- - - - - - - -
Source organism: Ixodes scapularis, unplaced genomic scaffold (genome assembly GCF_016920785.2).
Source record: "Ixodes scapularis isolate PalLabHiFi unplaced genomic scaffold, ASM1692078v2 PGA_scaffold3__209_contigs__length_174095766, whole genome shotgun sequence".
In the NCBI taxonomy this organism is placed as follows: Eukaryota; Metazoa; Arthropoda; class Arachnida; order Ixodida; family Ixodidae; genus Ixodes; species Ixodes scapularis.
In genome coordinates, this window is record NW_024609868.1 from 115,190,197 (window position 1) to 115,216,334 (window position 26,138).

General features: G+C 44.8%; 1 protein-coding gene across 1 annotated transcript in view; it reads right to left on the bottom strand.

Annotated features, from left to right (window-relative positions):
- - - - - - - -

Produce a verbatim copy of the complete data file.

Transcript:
Source organism: Ixodes scapularis, unplaced genomic scaffold (genome assembly GCF_016920785.2).
Source record: "Ixodes scapularis isolate PalLabHiFi unplaced genomic scaffold, ASM1692078v2 PGA_scaffold3__209_contigs__length_174095766, whole genome shotgun sequence".
In the NCBI taxonomy this organism is placed as follows: Eukaryota; Metazoa; Arthropoda; class Arachnida; order Ixodida; family Ixodidae; genus Ixodes; species Ixodes scapularis.
In genome coordinates, this window is record NW_024609868.1 from 115,190,197 (window position 1) to 115,216,334 (window position 26,138).

General features: G+C 44.8%; 1 protein-coding gene across 1 annotated transcript in view; it reads right to left on the bottom strand.

Annotated features, from left to right (window-relative positions):